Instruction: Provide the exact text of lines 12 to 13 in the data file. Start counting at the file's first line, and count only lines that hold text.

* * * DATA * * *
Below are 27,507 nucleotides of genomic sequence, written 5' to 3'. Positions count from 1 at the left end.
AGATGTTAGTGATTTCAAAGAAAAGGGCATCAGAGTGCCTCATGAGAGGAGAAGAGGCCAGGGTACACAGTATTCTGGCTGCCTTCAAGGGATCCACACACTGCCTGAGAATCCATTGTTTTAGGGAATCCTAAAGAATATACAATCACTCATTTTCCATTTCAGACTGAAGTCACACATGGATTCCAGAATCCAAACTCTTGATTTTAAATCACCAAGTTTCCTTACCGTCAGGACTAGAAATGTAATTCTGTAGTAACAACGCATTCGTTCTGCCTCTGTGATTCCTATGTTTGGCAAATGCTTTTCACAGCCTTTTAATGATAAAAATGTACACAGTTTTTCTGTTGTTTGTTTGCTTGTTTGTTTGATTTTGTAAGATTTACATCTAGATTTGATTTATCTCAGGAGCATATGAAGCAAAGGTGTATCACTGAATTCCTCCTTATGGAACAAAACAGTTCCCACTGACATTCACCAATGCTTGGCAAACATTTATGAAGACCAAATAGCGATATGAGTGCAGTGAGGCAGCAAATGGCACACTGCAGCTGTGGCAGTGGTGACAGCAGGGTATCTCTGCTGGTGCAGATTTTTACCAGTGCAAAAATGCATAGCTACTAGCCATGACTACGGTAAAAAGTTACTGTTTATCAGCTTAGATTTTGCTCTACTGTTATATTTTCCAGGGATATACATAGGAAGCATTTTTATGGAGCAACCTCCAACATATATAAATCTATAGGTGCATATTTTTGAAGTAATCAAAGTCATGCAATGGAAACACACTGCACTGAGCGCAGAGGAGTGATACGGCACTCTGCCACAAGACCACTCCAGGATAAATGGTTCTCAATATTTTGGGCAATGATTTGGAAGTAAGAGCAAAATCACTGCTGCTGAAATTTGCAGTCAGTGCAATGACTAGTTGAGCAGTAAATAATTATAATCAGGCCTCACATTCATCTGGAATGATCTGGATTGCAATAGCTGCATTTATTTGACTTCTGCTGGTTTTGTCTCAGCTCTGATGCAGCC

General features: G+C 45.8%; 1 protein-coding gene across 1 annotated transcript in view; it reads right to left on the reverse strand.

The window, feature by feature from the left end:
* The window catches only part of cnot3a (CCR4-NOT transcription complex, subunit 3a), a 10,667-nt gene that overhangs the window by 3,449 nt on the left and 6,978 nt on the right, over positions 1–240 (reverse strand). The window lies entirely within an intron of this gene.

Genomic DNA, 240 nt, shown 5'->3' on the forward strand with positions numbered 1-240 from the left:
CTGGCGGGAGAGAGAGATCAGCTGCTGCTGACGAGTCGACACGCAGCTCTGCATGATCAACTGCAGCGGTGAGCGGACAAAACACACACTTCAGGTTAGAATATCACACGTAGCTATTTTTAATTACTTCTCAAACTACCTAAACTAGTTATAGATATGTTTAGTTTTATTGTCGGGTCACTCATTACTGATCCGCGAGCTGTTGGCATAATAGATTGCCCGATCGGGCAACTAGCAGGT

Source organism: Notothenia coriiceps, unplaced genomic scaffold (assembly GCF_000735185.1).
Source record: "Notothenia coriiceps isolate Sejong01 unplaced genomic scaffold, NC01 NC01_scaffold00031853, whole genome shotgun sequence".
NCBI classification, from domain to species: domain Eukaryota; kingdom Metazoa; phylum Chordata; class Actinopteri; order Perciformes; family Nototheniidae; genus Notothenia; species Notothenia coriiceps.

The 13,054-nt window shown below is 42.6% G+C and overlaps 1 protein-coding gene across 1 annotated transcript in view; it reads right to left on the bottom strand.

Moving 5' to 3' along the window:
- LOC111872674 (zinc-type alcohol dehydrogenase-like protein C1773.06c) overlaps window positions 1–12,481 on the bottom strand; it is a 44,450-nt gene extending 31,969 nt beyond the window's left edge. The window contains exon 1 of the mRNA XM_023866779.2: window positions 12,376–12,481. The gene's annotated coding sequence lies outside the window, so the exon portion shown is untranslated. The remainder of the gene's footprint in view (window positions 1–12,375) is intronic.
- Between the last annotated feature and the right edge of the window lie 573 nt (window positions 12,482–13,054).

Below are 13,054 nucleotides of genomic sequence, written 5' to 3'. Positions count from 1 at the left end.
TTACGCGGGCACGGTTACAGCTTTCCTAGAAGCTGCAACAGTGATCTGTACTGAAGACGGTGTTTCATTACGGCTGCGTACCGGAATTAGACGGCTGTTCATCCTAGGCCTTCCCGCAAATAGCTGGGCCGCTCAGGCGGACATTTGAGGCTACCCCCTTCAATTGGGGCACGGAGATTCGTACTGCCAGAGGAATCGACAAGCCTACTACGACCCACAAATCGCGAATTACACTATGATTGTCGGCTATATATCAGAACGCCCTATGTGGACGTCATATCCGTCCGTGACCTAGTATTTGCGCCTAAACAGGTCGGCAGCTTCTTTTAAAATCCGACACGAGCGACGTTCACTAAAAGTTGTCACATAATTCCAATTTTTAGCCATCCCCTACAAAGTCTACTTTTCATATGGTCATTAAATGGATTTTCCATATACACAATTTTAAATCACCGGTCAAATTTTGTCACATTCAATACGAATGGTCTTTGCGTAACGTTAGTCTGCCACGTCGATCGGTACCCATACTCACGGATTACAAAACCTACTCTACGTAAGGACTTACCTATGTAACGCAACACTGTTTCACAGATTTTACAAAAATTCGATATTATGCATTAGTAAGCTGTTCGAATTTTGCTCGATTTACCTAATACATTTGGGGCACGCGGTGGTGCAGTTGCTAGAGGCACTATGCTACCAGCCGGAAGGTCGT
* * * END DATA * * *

Moving 5' to 3' along the window:
- LOC111872674 (zinc-type alcohol dehydrogenase-like protein C1773.06c) overlaps window positions 1–12,481 on the bottom strand; it is a 44,450-nt gene extending 31,969 nt beyond the window's left edge. The window contains exon 1 of the mRNA XM_023866779.2: window positions 12,376–12,481. The gene's annotated coding sequence lies outside the window, so the exon portion shown is untranslated. The remainder of the gene's footprint in view (window positions 1–12,375) is intronic.